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Unpicking the Government’s Blacklist Policy: ‘The Devil is in the Details’

A renowned weapons expert uninvited from a government conference sets out his concerns around the policy that has now appeared to justify experts being ‘cancelled’ in Whitehall

Photo: Greg Guy/Alamy

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Last week, I wrote about myself and other experts being blacklisted from speaking to government groups.

At the time I was uninvited from the international Chemical Weapons Demilitarisation Conference, the correspondence I received referenced a hitherto unpublished policy.

On 11 May, Jeremy Quin, Cabinet Office Minister and Paymaster General, responded to questions by several MPs about social media vetting of members of the public.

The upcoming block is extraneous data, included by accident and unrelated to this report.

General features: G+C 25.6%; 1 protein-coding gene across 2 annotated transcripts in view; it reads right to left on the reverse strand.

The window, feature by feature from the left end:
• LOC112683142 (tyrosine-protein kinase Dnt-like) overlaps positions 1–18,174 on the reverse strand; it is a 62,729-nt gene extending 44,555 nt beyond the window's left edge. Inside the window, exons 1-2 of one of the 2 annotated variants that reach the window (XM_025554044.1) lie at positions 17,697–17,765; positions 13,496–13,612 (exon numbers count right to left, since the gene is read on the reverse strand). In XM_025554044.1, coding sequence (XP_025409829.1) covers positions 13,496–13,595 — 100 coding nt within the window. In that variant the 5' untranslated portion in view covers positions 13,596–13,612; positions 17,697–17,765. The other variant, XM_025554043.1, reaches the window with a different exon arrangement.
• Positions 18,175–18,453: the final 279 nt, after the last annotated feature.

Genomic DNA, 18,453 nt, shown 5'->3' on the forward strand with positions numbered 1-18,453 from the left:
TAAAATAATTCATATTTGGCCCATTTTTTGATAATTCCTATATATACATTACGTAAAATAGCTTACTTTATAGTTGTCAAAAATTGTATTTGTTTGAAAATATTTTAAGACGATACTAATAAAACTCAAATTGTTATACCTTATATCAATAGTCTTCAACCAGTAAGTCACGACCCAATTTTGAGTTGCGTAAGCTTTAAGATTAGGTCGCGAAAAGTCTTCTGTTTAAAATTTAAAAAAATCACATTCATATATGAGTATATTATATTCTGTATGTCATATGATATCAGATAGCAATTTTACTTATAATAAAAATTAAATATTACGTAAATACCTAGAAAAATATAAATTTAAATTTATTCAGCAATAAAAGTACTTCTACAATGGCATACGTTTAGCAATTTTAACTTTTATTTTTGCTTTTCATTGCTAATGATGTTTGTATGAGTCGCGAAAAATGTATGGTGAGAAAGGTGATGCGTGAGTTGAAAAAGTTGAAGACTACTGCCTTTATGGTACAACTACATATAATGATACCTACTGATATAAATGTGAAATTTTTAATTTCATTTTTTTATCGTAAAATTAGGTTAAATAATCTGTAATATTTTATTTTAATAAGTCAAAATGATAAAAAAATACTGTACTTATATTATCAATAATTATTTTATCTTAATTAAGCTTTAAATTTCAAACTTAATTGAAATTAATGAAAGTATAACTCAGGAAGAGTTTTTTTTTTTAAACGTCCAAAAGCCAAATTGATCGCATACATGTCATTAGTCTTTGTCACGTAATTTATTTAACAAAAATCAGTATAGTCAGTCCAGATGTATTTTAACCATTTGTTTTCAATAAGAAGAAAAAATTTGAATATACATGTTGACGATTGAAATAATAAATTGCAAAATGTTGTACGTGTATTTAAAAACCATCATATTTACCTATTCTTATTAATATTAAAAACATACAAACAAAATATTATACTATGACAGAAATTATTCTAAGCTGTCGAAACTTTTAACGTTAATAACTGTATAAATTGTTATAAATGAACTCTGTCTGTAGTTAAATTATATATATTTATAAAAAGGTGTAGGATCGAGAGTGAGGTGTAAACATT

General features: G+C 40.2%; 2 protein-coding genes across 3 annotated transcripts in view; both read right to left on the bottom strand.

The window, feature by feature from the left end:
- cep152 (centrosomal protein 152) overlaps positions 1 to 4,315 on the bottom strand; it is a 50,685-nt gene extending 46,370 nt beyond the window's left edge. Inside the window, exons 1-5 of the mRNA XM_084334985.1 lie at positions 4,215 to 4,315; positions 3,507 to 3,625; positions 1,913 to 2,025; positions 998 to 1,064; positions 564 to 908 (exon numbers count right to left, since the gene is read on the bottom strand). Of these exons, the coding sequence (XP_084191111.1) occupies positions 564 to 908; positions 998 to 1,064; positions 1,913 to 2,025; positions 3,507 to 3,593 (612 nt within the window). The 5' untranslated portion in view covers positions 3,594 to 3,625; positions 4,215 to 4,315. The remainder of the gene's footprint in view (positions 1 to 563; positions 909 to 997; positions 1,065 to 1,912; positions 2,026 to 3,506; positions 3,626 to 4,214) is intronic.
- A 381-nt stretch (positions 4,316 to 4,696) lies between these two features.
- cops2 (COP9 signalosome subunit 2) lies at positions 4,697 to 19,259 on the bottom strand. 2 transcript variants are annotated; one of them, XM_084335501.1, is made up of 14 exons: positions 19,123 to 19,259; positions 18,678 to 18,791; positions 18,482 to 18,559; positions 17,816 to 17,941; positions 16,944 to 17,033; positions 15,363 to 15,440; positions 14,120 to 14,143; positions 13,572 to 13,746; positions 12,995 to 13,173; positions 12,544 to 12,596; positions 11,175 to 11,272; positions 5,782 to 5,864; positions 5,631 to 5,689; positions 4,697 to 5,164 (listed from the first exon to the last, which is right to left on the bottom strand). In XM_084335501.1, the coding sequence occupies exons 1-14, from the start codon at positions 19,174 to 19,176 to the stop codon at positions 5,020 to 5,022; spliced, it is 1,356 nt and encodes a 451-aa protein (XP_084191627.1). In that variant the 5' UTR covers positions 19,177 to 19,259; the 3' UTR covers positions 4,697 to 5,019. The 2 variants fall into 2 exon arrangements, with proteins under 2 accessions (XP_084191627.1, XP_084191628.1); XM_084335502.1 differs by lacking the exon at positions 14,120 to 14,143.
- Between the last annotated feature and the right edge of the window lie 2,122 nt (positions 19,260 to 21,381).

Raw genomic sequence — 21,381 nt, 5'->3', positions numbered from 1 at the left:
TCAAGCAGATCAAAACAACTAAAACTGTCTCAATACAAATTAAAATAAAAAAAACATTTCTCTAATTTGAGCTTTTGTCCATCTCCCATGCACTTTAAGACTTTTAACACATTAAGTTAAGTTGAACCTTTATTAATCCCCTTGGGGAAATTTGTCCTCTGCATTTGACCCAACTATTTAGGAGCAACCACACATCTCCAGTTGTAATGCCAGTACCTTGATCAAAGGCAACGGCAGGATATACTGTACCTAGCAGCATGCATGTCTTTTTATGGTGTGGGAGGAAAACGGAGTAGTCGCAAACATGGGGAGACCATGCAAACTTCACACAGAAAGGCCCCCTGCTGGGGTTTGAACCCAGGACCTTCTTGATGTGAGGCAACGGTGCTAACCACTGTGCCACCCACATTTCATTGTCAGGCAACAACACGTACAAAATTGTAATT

He had this to say: “The Cabinet Office has drawn up guidance to help protect civil service values. Taxpayers’ money should not unwittingly be used to pay for speakers linked to abhorrent organisations or individuals who promote hate or discriminatory beliefs, which could bring the civil service into disrepute.

“We do not hold a central record of speakers identified as unsuitable, but as the guidance has been described to me as ‘codified common sense’, I trust that the number will be very few.”

When pressed for the actual guidance, he said: “I have nothing to hide. If the hon. gentleman would like it published, I will publish it. It is internal guidance, and it therefore tends to be internal, but I will lay a copy in the library… there are certain abhorrent organisations that we should not pay or give a platform to and cause embarrassment to our civil service or our country. But I will publish the guidance.”